Beef Wraps

Remain abreast of the cattle & beef markets with our weekly Beef Wraps written by J.S. Ferraro EVP, Research and Analysis, Dr. Rob Murphy.

Beef Wrap January 12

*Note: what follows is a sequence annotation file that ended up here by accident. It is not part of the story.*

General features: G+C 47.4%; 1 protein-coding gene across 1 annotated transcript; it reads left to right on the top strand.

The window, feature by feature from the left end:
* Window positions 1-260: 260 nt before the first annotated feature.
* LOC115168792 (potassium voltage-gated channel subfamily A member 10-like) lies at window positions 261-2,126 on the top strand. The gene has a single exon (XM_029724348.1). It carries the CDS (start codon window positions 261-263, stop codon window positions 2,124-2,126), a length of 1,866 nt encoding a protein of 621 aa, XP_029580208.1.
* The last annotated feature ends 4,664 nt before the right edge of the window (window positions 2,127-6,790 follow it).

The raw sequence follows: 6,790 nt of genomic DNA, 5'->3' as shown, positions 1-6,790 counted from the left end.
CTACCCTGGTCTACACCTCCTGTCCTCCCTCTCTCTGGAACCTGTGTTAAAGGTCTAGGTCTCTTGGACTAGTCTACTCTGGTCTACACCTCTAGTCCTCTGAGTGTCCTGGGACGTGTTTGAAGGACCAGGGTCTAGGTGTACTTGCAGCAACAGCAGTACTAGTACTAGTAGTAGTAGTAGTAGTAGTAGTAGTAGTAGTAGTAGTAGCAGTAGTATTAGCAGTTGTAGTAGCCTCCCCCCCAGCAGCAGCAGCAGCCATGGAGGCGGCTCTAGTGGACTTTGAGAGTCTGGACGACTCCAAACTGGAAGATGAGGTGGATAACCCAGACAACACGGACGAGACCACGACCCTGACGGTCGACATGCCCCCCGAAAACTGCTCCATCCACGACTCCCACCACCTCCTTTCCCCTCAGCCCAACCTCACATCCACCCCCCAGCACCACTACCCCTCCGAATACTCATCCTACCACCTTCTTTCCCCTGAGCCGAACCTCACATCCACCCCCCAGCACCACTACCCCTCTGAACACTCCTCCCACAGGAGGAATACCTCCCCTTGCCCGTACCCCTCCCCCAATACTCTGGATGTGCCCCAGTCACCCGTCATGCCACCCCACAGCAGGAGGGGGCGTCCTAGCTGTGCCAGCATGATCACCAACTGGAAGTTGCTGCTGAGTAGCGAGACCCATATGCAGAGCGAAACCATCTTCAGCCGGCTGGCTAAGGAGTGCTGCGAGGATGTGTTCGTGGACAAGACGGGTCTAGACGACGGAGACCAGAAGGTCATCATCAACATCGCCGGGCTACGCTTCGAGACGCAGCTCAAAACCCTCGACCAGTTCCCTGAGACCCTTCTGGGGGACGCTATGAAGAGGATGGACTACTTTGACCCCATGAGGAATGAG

Weather was arguably the biggest factor to affect the cattle and beef complex this week.  Snowstorms rolled across the Plains, hindering movement of cattle to slaughter and forcing packers to cancel shifts at several plants.  That bout of snow will be followed this weekend by plunging temperatures as a polar vortex descends into the midsection of the country.  Fed slaughter this week was estimated to be only 414k, which is about 25k less than what was slaughtered during the holiday week that contained New Year’s Day.  So, the end result is that the industry has now dealt with three short kill weeks in a row.  Beef buyers needing product are having to pay up as availability is constrained.  The Choice cutout added $4.58 to average $283.44 on the week while the Select cutout was up $7.17 to average $266.18.   There isn’t much good about weather events such as this, but there is a silver lining in it for packers.  The sharply reduced kill is helping them to wiggle out of the very bad margin situation that they found themselves in during the latter weeks of December.  Beef prices moved up and cattle prices moved down.  As a result, packer margins next week could be only -$50/head, up from -$150/head in the week following Christmas.  Before the weather developed, the light, early-week cash cattle trade in the north was mostly $175, steady with the week before.  However, the late-week trade in the south looks like it was mostly at $172, which would be down $1 from the previous week.  When all of the numbers are tallied on Monday, I look for the 5-area average to be close to $173.20, down about $1 from the week before.  In weather situations like this, it is often unclear which direction the cattle price will go because on one hand there is risk of significant weight loss and death loss on cattle standing in the feedyards that could be price-positive for cash cattle, but on the other hand the sharply reduced kills run the risk of backlogging cattle, which would be price-negative.  In this particular instance, this was the first real severe weather event and carcass weights have been running heavy, so the impact on feedyard performance likely won’t be as serious as it would have been if there had been several other weather events preceding this one.  Further, packers have battled margin problems since September, causing them to slow kills.  That chipped away at feedyard currentness and so the prospect of yet another short kill week probably made many feedyard operators want to move cattle even if they had to accept a lower price.  Cattle feeding margins have moved further into negative territory over the past few weeks—a consequence of the very high prices that were paid for feeder cattle in late summer—and this week’s price decline puts them a little over $100/head in the red.  We are now in a situation where both packers and feeders have negative margins and thus the combined margin is still trending lower.  That is an indication that there isn’t enough margin in the system to cover the cost of production.  If demand were stronger, perhaps that wouldn’t be the case.  The combined margin may very well turn higher next week should beef buyers bid up the cutout as they fight over limited product.  Technically, that type of activity reflects improving demand, but I consider it to be somewhat “artificial demand” because it arose due to buyers being caught out of position when a random weather event hit.  That is different than the organic demand growth that manifests because consumers have an increased desire to purchase the product, and it is usually transitory.    The polar vortex will also affect beef consumption as consumers caught in its path are likely to hunker down at home and so foodservice demand is likely to take a hit in the short run.  This week, the cutout was supported by gains in the prices of end meats and trims, which are the items most in demand during the post-holiday period.  Middle meat prices continued lower.  It looks like these weather conditions are going to linger for a few days, so we might expect reduced kills early next week and some further gains in the cutouts.  Once the weather warms back up and production returns to normal, I wouldn’t be surprised to see the cutouts give back at least a portion of what they gained.   Retail beef prices during December were reported down almost 4 cents per pound from November, which is a step in the right direction for making beef a little more affordable for consumers.  Still, retail beef prices finished 2023 about 9.5% higher than they were at the end of 2022, so there is still a lot of work to be done.  Steer carcass weights were reported down one pound, but they were a whopping 26 pounds heavier than the previous year.  This weather event will likely help to bring carcass weights down to more palatable levels, assuming that cattle don’t get significantly backlogged due to light kills.  Next week, keep an eye on the weather and the daily kills since that will be the main feature in the market early next week.  Expect the cutouts to gain a little more early in the week, but they could start to give some back by the time Friday rolls around.



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